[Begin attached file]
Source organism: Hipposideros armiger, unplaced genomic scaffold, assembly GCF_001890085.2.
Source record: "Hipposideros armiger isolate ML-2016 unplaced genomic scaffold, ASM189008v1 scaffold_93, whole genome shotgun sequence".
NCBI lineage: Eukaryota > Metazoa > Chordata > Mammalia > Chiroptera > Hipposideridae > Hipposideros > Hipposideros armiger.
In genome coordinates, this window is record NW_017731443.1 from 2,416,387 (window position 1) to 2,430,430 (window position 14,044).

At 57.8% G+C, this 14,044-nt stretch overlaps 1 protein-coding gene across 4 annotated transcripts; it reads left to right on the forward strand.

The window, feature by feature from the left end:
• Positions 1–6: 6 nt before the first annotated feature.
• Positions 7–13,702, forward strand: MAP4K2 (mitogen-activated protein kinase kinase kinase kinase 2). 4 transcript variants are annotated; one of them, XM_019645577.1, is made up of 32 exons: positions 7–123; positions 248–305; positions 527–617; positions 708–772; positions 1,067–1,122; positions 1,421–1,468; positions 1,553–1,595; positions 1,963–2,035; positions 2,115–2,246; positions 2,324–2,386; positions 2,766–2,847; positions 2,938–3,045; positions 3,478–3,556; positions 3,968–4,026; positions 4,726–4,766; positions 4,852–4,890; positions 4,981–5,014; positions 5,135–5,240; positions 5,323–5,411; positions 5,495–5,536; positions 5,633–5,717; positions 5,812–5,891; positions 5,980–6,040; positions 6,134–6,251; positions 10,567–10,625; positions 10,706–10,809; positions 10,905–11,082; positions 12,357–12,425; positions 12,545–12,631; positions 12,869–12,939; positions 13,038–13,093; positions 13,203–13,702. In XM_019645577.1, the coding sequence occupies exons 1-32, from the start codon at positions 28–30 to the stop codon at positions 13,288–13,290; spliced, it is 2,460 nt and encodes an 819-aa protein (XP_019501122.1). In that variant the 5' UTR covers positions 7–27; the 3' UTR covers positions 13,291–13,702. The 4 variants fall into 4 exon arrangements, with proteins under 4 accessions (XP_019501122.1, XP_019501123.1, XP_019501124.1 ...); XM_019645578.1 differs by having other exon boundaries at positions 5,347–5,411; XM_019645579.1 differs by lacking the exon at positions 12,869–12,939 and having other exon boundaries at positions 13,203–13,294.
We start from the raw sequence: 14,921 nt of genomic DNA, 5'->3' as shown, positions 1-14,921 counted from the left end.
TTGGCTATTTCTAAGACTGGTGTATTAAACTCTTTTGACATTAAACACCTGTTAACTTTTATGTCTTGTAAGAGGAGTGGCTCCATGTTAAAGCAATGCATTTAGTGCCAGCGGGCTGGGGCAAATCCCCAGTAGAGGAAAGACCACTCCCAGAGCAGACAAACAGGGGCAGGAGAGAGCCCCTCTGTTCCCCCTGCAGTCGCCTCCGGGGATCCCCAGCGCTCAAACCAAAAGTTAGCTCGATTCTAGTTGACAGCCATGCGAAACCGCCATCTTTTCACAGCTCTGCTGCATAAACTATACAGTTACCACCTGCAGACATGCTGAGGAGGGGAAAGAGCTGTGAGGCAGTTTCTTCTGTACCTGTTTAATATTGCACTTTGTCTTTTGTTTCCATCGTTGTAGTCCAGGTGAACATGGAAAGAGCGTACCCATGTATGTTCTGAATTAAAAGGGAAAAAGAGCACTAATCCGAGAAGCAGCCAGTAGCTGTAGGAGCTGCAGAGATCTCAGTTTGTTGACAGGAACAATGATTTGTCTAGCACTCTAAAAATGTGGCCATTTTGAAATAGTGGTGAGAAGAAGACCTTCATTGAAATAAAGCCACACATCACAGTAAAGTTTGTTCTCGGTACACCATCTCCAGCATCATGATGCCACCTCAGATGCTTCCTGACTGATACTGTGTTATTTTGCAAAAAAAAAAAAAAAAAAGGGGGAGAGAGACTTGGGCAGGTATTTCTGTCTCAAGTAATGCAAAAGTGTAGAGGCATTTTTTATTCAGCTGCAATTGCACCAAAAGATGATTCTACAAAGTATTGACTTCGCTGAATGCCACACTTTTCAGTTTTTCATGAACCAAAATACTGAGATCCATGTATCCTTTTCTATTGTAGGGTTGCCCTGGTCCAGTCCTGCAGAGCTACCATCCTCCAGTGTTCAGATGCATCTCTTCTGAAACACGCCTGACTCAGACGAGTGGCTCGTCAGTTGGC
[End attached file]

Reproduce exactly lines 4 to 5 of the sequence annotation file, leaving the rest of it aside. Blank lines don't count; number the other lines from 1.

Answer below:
In genome coordinates, this window is record NW_017731443.1 from 2,416,387 (window position 1) to 2,430,430 (window position 14,044).

At 57.8% G+C, this 14,044-nt stretch overlaps 1 protein-coding gene across 4 annotated transcripts; it reads left to right on the forward strand.